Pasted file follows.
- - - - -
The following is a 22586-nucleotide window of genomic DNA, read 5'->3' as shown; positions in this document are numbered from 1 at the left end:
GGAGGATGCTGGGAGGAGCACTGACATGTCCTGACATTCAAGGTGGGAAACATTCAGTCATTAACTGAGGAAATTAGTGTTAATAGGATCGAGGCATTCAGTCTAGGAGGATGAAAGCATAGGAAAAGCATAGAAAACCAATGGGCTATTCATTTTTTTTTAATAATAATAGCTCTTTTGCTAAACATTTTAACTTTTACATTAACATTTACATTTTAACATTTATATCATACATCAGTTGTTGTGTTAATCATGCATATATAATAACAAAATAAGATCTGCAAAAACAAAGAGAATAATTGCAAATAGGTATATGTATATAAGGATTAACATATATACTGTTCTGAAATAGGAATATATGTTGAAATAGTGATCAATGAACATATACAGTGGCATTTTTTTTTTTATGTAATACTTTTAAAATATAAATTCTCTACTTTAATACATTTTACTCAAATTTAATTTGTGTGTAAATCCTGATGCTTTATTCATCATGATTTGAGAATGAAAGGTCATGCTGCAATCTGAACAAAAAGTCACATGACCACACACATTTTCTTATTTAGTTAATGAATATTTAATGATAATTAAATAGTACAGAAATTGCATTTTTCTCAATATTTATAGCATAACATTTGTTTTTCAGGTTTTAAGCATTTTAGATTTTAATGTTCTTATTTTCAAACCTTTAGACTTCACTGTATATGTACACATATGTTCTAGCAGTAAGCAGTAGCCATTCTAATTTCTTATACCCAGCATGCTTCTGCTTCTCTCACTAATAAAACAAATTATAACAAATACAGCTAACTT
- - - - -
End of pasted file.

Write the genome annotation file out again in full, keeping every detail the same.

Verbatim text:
The following is a 22586-nucleotide window of genomic DNA, read 5'->3' as shown; positions in this document are numbered from 1 at the left end:
GGAGGATGCTGGGAGGAGCACTGACATGTCCTGACATTCAAGGTGGGAAACATTCAGTCATTAACTGAGGAAATTAGTGTTAATAGGATCGAGGCATTCAGTCTAGGAGGATGAAAGCATAGGAAAAGCATAGAAAACCAATGGGCTATTCATTTTTTTTTAATAATAATAGCTCTTTTGCTAAACATTTTAACTTTTACATTAACATTTACATTTTAACATTTATATCATACATCAGTTGTTGTGTTAATCATGCATATATAATAACAAAATAAGATCTGCAAAAACAAAGAGAATAATTGCAAATAGGTATATGTATATAAGGATTAACATATATACTGTTCTGAAATAGGAATATATGTTGAAATAGTGATCAATGAACATATACAGTGGCATTTTTTTTTTTATGTAATACTTTTAAAATATAAATTCTCTACTTTAATACATTTTACTCAAATTTAATTTGTGTGTAAATCCTGATGCTTTATTCATCATGATTTGAGAATGAAAGGTCATGCTGCAATCTGAACAAAAAGTCACATGACCACACACATTTTCTTATTTAGTTAATGAATATTTAATGATAATTAAATAGTACAGAAATTGCATTTTTCTCAATATTTATAGCATAACATTTGTTTTTCAGGTTTTAAGCATTTTAGATTTTAATGTTCTTATTTTCAAACCTTTAGACTTCACTGTATATGTACACATATGTTCTAGCAGTAAGCAGTAGCCATTCTAATTTCTTATACCCAGCATGCTTCTGCTTCTCTCACTAATAAAACAAATTATAACAAATACAGCTAACTT